Species spotlight: Striped bass

Unbroken horizontal lines along their sides distinguish striped bass from other bass species. (Picture by Brian Cope)

Striped bass, Morone saxatillis, have two distinct, naturally occurring populations. One strain is native to the Atlantic coast, from Canada down to the St. John’s River in Florida. The second is scattered along the Gulf of Mexico’s northern coast from Florida’s Suwannee River to Louisiana’s Lake Pontchartrain.

These fish began their existence as true anadromous fish, meaning they live the bulk of their lives in saltwater but migrated to freshwater to spawn. A huge population still lives that way. However, striped bass have also been successfully introduced into freshwater lakes and reservoirs across the United States, even in landlocked states with no access to saltwater. Fisheries biologists have also stocked them along the Pacific Coast with great success.

Striped bass have long bodies and range in color from green to steel gray to dark gray and almost black on their backs, with silver to dark gray sides. Between seven and eight distinct horizontal lines run from their gill plates to their tails. One always follows the fish’s lateral line.

They have two parallel tooth patches on their tongues and two sharp spines on the back edges of their gill plates. One big difference between the Atlantic and Gulf populations is in the number of dorsal fin rays. They also have a different configuration of lateral line scales, but fisheries biologists still consider both strains to be the same species.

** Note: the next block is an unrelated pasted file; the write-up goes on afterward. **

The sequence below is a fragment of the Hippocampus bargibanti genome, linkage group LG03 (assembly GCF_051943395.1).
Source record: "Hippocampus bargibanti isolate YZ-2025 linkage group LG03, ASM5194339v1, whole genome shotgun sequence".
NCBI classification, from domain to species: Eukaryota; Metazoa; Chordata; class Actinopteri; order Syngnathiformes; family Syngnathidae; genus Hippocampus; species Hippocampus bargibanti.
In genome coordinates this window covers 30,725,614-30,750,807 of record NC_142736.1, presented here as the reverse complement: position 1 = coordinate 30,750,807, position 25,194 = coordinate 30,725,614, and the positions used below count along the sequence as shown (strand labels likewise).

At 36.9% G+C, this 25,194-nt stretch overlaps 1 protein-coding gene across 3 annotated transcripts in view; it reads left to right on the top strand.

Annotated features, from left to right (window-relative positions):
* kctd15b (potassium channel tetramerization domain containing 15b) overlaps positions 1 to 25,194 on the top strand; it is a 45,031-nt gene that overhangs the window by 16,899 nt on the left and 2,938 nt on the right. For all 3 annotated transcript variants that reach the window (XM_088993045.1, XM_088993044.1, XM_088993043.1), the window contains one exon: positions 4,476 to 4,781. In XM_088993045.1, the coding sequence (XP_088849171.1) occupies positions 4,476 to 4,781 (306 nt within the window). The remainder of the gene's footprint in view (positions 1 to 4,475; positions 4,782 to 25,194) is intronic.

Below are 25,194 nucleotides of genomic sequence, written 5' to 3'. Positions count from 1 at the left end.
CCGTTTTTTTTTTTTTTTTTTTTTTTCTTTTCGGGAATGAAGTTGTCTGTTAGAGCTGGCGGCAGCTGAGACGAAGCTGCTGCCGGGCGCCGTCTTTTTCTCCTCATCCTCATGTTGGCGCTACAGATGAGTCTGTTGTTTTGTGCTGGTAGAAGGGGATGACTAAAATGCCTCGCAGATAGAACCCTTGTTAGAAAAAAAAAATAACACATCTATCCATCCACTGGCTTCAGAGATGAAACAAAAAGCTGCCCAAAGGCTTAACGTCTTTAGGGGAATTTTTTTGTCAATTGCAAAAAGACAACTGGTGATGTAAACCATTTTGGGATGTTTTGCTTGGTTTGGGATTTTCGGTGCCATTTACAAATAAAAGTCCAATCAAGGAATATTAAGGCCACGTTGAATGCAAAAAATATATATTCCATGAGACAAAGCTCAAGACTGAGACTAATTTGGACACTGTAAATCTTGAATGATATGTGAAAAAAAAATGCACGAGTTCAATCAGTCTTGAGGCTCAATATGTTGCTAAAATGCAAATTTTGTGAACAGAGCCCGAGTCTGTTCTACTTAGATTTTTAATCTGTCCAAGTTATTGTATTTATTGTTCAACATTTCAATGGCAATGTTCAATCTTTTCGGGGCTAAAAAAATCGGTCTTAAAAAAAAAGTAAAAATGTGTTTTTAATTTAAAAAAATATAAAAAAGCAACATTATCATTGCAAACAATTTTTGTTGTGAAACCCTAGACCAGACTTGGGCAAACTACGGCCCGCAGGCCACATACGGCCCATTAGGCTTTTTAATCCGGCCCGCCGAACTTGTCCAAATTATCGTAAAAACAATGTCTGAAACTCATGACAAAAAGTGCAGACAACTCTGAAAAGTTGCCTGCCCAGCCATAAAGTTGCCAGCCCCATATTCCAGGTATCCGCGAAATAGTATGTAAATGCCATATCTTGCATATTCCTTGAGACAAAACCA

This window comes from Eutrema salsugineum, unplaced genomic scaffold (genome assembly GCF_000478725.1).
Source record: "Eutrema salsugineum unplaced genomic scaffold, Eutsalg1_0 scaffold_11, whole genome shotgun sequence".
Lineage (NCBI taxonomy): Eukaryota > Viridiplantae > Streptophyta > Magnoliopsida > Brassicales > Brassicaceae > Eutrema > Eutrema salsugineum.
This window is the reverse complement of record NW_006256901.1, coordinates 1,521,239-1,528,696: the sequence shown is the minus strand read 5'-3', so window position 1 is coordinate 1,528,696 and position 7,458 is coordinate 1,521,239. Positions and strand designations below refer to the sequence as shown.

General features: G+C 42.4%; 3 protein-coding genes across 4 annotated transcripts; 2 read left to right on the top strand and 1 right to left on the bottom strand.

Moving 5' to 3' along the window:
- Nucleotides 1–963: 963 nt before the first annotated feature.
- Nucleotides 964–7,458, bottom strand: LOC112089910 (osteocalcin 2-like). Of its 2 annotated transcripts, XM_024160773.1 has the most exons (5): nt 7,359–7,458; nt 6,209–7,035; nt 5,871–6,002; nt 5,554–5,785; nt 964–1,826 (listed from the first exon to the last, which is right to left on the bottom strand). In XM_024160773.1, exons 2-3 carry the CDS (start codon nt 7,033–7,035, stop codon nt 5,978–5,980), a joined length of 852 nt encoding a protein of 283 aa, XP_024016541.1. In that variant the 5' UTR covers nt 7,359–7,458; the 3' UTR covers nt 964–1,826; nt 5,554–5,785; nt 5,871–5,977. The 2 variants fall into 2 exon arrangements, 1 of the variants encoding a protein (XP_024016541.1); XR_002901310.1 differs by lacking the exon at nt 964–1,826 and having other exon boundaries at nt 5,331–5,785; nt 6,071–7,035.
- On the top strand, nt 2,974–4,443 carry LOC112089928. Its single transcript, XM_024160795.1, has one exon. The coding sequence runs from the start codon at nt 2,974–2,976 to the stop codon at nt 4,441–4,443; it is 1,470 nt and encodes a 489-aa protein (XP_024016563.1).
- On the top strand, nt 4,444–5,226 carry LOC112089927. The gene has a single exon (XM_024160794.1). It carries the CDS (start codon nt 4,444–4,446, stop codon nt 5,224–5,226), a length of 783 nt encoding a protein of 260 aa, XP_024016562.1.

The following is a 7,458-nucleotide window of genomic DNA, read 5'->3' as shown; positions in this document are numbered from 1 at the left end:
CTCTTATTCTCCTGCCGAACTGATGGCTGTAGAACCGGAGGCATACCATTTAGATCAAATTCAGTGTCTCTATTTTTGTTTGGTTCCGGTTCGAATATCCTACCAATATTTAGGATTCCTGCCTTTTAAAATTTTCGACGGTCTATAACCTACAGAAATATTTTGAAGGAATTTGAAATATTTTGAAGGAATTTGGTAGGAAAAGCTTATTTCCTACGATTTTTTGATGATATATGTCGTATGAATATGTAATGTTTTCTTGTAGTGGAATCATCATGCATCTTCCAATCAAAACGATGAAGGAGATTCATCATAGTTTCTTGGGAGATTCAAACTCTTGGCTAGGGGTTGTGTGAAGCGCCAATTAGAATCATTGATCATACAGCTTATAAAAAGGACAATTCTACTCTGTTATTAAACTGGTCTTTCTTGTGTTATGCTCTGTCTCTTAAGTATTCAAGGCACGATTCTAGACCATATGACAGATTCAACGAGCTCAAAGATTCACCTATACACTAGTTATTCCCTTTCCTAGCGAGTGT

On the move

Striped bass are targeted by thousands and thousands of anglers, either in saltwater from the Gulf to New England, or in landlocked reservoirs where they have been stocked by state agencies. (Picture by Brian Cope)

Atlantic striped bass also travel the open ocean much more so than the Gulf strain. Atlantic stripers migrate as far as from the Carolinas to Nova Scotia, and from Florida to at least Virginia. Gulf stripers rarely migrate out of saltwater river systems.

On some occasions, Atlantic strains of striped bass have been caught in the Gulf, but this is probably from striped bass stocked in freshwater impoundments with access to the Gulf.

Striped bass go by many nicknames. Among these are: stripes, stripers, linesiders, rockfish, rock bass, rocks, silversides and squidheads. In some areas of the country, males are called bucks or jacks, while females are referred to as cows.

Despite their name, striped bass are not in the same family as largemouth or smallmouth bass. Those fish are in the black bass family, while striped bass are members of the temperate bass family.

These fish have huge appetites and will eat just about anything. Smaller fish make up the bulk of their diets, but they also eat squid and eels, and those in saltwater eat shrimp and crabs. They feed throughout the entire water column, and anglers can draw strikes from them 60 feet or deeper and on topwater lures — and anywhere in between — on the same day.

Male striped bass reach sexual maturity at the age of two, when they are about 6.8 inches long. Females reach it by age four when are typically 17 inches long. All spawning occurs in freshwater, upstream of nursery areas near river mouths. The females release thousand of eggs that the males fertilize, then the eggs must float freely, hatching within a few days.

Records

Louisiana’s state-record striped bass weighed 47.50 pounds. James L. Taylor caught the fish at Toledo Bend in August 1991.

The world-record striped bass came from Long Island Sound off of Westbrook, Ct. Gregory Myers caught the 81-pound, 14-ounce fish in August 2011.

The world-record landlocked striped bass came from the Black Warrior River in Alabama and weighed 69 pounds, 9 ounces. James Bramlett caught the fish in February 2013.

Brian Cope
About Brian Cope 87 Articles
Brian Cope of Edisto Island, S.C., is a retired Air Force combat communications technician. He has a B.A. in English Literature from the University of South Carolina and has been writing about the outdoors since 2006. He’s spent half his life hunting and fishing. The rest, he said, has been wasted.

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